Hiking the Inca Trail in Luxury with Mountain Lodges of Peru
Home/Peru/Hiking the Inca Trail in Luxury with Mountain Lodges of Peru
A few months ago I was invited to take part in an exciting new way to explore the Inca Trail. Of course, I took this opportunity by the horns and here’s what happened…
Hiking the classic Inca Trail in Peru is widely regarded as a ‘must do’ activity when travelling in this historical country. The beautiful route follows original paths worn by the Inca civilization and takes walkers through spectacular mountain scenery ending at the famous citadel of Machu Picchu. However, 5 days of trekking at high altitude and camping each night can be quite demanding, and up until recently, this was the only option. Now, however, a new option is on offer for those who can’t bear the thought of such a long time without a shower or facing the elements for 5 days straight whilst sharing a small tent. Mountain Lodges of Peru have recently launched a brand new way to explore this beautiful and vibrant region, where guests can stay at luxurious lodges and hotels between days of discovering the culture and trails of the Andean region. Each day there is a choice of activities for each person taking part in the programme, which makes this perfect for couples or friends travelling together who have different interests or fitness levels. To give a better understanding of exactly how this works, I have written a diary-style blog on my experience.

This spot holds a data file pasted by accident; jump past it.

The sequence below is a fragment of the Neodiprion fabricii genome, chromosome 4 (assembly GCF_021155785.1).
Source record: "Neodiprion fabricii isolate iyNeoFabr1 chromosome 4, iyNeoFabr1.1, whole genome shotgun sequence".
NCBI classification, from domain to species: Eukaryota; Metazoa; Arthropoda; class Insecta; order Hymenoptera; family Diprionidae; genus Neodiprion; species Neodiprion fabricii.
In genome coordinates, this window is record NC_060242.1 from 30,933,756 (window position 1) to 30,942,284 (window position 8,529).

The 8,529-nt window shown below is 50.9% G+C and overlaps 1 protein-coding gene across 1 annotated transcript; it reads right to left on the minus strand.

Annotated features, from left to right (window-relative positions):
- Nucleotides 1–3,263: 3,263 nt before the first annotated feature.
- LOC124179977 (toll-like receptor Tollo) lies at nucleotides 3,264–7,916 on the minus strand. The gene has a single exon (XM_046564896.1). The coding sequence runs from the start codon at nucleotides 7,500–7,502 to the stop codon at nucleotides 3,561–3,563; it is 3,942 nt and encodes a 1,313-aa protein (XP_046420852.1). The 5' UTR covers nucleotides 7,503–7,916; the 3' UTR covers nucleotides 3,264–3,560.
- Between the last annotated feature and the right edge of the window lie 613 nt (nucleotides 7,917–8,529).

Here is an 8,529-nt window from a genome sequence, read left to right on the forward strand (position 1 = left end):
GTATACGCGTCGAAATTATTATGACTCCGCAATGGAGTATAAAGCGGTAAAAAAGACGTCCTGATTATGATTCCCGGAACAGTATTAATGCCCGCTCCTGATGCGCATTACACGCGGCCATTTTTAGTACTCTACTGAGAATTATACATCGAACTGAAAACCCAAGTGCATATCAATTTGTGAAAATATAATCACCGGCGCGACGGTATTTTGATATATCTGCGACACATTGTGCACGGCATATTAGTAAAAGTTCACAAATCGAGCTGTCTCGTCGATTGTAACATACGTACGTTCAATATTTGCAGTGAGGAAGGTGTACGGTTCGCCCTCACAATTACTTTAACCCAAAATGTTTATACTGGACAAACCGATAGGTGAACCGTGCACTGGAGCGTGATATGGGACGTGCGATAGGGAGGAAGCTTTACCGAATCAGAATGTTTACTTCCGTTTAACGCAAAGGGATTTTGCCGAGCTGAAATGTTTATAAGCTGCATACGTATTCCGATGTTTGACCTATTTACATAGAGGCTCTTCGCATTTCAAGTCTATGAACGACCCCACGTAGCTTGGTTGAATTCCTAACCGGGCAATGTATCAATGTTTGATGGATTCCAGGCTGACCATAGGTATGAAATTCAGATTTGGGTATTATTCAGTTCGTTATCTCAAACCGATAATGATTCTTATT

I arrived into Cusco a couple of days before the MLP (Mountain Lodges of Peru) program began, which I would highly recommend, as this way you can have a couple of days to explore this fascinating city and also acclimatize to the altitude. On the evening before the first day, we all met at El Mercado, a charming hotel located just a couple of minutes walk from the main square. We were given an informative briefing, which included refreshments, and also a gift bag containing a water bottle, compass bracelet, pencil, tags for our luggage and a print out of the day-by-day itinerary. At this point we were also given a duffel bag to put our personal belongings in as there are restrictions on what you can take on the train to Machu Picchu. The rest of our luggage was safely tucked away to be delivered to our hotel when we return to Cusco in a few days.